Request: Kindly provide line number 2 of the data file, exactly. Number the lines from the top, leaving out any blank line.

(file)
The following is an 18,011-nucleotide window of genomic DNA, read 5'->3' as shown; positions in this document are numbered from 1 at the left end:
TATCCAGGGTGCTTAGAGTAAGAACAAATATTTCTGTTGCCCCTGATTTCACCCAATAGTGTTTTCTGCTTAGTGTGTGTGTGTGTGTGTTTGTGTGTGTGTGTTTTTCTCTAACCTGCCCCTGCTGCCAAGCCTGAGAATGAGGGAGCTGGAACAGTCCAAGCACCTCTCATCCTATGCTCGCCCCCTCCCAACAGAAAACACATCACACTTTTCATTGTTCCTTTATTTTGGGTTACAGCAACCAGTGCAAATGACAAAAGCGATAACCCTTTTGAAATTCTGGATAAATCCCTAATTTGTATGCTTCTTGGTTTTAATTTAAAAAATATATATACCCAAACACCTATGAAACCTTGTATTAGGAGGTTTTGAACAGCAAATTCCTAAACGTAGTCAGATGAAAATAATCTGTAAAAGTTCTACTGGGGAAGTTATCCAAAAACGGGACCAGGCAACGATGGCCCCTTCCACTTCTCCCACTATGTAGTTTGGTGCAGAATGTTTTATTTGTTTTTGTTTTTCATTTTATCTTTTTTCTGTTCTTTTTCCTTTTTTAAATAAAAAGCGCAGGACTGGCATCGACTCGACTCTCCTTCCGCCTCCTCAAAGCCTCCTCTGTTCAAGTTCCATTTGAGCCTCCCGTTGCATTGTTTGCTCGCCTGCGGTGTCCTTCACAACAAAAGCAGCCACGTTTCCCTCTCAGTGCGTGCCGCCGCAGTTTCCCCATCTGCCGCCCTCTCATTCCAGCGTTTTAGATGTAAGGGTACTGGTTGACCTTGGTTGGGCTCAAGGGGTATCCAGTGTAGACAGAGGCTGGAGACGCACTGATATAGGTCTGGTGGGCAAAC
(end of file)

TATCCAGGGTGCTTAGAGTAAGAACAAATATTTCTGTTGCCCCTGATTTCACCCAATAGTGTTTTCTGCTTAGTGTGTGTGTGTGTGTGTTTGTGTGTGTGTGTTTTTCTCTAACCTGCCCCTGCTGCCAAGCCTGAGAATGAGGGAGCTGGAACAGTCCAAGCACCTCTCATCCTATGCTCGCCCCCTCCCAACAGAAAACACATCACACTTTTCATTGTTCCTTTATTTTGGGTTACAGCAACCAGTGCAAATGACAAAAGCGATAACCCTTTTGAAATTCTGGATAAATCCCTAATTTGTATGCTTCTTGGTTTTAATTTAAAAAATATATATACCCAAACACCTATGAAACCTTGTATTAGGAGGTTTTGAACAGCAAATTCCTAAACGTAGTCAGATGAAAATAATCTGTAAAAGTTCTACTGGGGAAGTTATCCAAAAACGGGACCAGGCAACGATGGCCCCTTCCACTTCTCCCACTATGTAGTTTGGTGCAGAATGTTTTATTTGTTTTTGTTTTTCATTTTATCTTTTTTCTGTTCTTTTTCCTTTTTTAAATAAAAAGCGCAGGACTGGCATCGACTCGACTCTCCTTCCGCCTCCTCAAAGCCTCCTCTGTTCAAGTTCCATTTGAGCCTCCCGTTGCATTGTTTGCTCGCCTGCGGTGTCCTTCACAACAAAAGCAGCCACGTTTCCCTCTCAGTGCGTGCCGCCGCAGTTTCCCCATCTGCCGCCCTCTCATTCCAGCGTTTTAGATGTAAGGGTACTGGTTGACCTTGGTTGGGCTCAAGGGGTATCCAGTGTAGACAGAGGCTGGAGACGCACTGATATAGGTCTGGTGGGCAAAC